What to expect before, during, and after the clinical trial
Your experience with a clinical trial goes through three phases:
- Before the trial: informed consent
- During the trial: your care
- After the trial: learning results
The following sections describe each of these phases.
Before the trial: informed consent
When you first meet with the research team, they will walk you through a process called "informed consent" to discuss:
- The purpose of the study
- Tests and procedures involved
- Possible risks and benefits
- If there will be any costs to you
- How the researchers will protect your privacy
- Your rights as a participant in the trial
- Any concerns you may have
You will be informed about new benefits, risks, or side effects that may be discovered during the trial. You may also be asked to sign a new consent form that identifies these updates to the study.
Short-term risks are usually easy to identify. You'll see them outlined on your consent form. Long-term risks are often not well known because the drug or device hasn't been around long enough for the data to be available.
Questions for your team
Before joining a clinical trial, you'll probably have questions for your research team, such as:
- Who is sponsoring this study?
- What is the goal of the study?
- How do you determine if I'm eligible for this trial?
- Will I benefit from participating in this study?
- What are the risks if I choose to participate?
- What is the usual treatment for my condition?
- How different is this trial from that treatment?
- Does my participation affect the care that I will be receiving?
- What will be expected of me if I participate?
- How many times will I need to come to DHMC?
- What will happen each time I am there?
- Will I be expected to pay for anything?
- Will my insurance be expected to pay for anything?
- How long will the study last?
- What happens to me when the study is over?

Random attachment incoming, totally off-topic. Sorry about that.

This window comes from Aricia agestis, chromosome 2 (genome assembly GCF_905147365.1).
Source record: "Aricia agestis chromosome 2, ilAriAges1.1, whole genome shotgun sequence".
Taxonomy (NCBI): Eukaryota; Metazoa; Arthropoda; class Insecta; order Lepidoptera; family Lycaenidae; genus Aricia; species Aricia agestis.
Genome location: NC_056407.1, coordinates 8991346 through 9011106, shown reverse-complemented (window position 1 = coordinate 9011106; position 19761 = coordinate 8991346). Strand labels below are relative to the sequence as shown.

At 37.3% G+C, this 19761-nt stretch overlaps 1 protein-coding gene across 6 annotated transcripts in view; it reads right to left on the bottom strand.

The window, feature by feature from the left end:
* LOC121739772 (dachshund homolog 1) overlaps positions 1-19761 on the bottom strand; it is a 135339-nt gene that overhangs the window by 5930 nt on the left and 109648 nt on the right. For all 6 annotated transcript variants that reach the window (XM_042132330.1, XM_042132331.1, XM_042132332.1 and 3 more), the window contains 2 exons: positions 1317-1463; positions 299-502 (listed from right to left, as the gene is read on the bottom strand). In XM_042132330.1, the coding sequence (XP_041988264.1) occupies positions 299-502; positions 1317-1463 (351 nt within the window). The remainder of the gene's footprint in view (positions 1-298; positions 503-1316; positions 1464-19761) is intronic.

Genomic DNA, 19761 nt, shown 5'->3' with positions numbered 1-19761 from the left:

- What happens if I decide to leave?
We can't answer those questions now, of course, but bring them to your team, along with any other concerns you have.
Be sure to remember that you are free to leave a trial at any point and that, whatever your decision, you will receive the same comprehensive care at Dartmouth-Hitchcock.
During the trial: your care
When you volunteer for a clinical trial, some visits and procedures collect information related only to the study. Other visits and procedures are part of the usual care, often referred to as "standard care,” for your condition which would be provided even if you were not in a clinical trial.
Being part of a clinical trial is not the same as being treated for a specific disease. Your routine care will continue with your regular health care providers while you take part in the research study. The important thing to remember is that the choice of whether or not to enter a clinical trial is completely up to you.
After the trial: learning results
Ask your research team if they know when the study will be completed and the results published. You can also see results of completed clinical trials at clinicaltrials.gov, a database run by the National Institutes of Health.
Keep in mind, though, that sometimes a trial needs to end before it is completed, or the trial is ongoing and does not have a specific end date.
Ensuring your safety
All trials through Dartmouth College, Geisel School of Medicine at Dartmouth, and Dartmouth-Hitchcock Medical Center are conducted according to strict scientific and ethical principles.
Every clinical trial has a plan, called a protocol, describing what will happen in the study and why it is necessary. Before a trial begins, a committee reviews the protocol and approves it only if the clinical trial meets certain standards.
At Dartmouth-Hitchcock Health, this group is called the Human Research Protection Program (HRPP). The committee evaluates the scientific basis for the trial, the risks to participants, and the information participants receive.
The HRPP continues to oversee the study while it is in progress, and can stop a trial that does not meet their approval or is causing unexpected harm to participants. They also can halt a clinical trial if the treatment being studied is very effective, in order to make it available sooner to patients who are not on the trial.